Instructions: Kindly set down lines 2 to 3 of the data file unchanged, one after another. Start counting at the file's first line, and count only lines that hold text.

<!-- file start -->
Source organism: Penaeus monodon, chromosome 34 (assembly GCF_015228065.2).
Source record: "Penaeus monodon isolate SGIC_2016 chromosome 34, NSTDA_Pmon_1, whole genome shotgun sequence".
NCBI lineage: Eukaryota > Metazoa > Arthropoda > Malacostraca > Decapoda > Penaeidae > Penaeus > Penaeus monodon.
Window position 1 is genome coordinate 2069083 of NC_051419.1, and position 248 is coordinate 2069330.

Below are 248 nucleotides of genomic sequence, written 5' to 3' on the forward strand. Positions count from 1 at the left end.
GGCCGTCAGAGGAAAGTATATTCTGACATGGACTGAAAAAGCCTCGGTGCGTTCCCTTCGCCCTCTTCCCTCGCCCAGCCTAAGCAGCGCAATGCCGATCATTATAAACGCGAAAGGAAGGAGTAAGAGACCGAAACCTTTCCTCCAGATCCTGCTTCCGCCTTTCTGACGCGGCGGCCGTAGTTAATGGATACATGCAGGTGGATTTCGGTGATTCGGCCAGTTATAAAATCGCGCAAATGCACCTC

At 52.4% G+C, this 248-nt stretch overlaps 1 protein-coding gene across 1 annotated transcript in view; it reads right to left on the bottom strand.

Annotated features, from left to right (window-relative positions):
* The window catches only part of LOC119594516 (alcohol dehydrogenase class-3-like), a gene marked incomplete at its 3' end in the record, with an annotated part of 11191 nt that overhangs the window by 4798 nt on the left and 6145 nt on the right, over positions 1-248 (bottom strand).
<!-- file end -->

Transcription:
Source record: "Penaeus monodon isolate SGIC_2016 chromosome 34, NSTDA_Pmon_1, whole genome shotgun sequence".
NCBI lineage: Eukaryota > Metazoa > Arthropoda > Malacostraca > Decapoda > Penaeidae > Penaeus > Penaeus monodon.